Management of Chronic knee pain caused by postsurgical or po
Injury to the infrapatellar branch of the saphenous nerve (IBSN) is a relatively common complication after knee surgery, which can interfere with patient satisfaction and functional outcome. In some cases, injury to the IBSN can lead to formation of a painful neuroma. The purpose of this study was to report the results of surgical treatment in a series of patients with IBSN painful neuroma.

Researchers retrospectively identified 37 patients who underwent resection of IBSN painful neuroma at our institution, after failure of non-operative treatment for a minimum of 6 months. Injury to the IBSN resulted from prior orthopedic surgery, vascular surgery, tumor resection, trauma, or infection. Leg pain and health-related quality of life were measured using the numeric rating scale (NRS) and EuroQol 5 dimensions (EQ-5D) questionnaire, respectively.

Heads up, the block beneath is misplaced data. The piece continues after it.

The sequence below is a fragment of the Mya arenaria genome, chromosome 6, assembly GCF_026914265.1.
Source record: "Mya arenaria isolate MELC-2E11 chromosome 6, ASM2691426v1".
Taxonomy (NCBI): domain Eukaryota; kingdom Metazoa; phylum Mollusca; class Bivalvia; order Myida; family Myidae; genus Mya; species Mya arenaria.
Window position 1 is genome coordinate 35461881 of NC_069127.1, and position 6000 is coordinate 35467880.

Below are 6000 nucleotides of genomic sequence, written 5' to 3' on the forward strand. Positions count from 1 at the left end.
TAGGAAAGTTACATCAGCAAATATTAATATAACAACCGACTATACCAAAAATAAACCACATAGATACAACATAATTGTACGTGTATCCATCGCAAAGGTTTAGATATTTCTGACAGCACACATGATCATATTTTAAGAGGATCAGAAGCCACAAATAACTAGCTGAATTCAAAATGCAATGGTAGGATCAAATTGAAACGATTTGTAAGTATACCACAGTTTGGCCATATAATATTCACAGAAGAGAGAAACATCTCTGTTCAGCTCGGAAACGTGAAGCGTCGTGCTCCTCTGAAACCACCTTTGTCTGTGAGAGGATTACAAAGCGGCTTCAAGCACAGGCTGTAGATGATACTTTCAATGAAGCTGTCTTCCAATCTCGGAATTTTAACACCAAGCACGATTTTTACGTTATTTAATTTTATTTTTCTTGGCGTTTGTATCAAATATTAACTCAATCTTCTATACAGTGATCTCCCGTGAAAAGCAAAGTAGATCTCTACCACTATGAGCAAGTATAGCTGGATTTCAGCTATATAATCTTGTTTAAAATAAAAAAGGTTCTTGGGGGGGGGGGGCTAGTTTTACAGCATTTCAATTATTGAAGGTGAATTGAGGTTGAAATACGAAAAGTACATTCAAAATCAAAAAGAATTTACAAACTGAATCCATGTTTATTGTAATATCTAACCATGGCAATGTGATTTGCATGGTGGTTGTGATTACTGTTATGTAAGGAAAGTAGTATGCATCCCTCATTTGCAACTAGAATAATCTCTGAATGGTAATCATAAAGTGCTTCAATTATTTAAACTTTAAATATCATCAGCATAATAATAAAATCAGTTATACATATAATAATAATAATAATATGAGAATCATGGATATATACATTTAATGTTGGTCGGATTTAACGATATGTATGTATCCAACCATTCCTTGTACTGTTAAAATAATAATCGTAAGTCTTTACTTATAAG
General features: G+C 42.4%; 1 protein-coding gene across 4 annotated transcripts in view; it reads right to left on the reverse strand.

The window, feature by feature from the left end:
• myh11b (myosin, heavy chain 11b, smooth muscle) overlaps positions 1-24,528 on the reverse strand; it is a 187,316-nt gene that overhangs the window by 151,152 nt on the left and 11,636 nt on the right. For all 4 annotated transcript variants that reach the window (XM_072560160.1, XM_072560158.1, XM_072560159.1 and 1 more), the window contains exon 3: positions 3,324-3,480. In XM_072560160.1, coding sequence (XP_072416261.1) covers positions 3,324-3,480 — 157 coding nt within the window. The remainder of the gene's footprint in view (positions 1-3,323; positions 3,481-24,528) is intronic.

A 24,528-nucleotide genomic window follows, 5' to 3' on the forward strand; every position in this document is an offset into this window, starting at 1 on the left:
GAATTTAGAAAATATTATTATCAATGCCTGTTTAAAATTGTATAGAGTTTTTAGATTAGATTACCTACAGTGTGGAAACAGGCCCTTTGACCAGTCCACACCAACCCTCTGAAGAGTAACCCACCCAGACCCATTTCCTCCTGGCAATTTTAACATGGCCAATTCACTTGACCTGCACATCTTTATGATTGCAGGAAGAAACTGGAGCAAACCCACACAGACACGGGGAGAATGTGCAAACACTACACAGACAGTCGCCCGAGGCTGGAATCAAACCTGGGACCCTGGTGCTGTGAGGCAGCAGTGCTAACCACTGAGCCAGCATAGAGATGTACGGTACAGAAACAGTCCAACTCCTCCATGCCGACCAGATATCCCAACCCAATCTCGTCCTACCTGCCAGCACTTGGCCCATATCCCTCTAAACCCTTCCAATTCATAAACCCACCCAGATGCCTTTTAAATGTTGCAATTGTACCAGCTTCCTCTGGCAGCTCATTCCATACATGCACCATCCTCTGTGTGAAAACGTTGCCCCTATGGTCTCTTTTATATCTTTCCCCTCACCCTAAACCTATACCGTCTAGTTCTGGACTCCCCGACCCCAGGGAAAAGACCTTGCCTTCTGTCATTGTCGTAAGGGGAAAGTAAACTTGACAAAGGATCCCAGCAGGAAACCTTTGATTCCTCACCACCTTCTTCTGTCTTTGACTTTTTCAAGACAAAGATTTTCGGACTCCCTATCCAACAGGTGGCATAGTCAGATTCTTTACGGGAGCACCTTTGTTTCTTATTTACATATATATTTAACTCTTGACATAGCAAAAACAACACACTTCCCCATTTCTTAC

--Patient-reported leg pain, health-related quality of life, and overall satisfaction with the surgical outcome were obtained at 94 ± 52.9 months after neuroma surgery.

--Postoperative patient-reported outcomes were available for 25 patients (68% of the cohort), of whom 20 patients (80.0%) reported improvement in leg pain, 17 patients (68.0%) reported clinically meaningful improvement in leg pain, and 17 patients (68%) reported improvement in health-related quality of life.

--The average NRS pain score improved from 9.43 ± 1.34 to 5.12 ± 3.33 and the average EQ-5D functional score improved from 10.48 ± 2.33 to 7.84 ± 2.19.

--Overall patient reported satisfaction with the surgical outcome was good to excellent for 18 patients (72.0%). Older age, multiple prior orthopedic knee surgeries, and failed prior attempts to resect an IBSN neuroma were associated with non-favorable surgical outcome.

Conclusively, surgical intervention is efficacious for appropriately selected patients suffering from IBSN painful neuroma.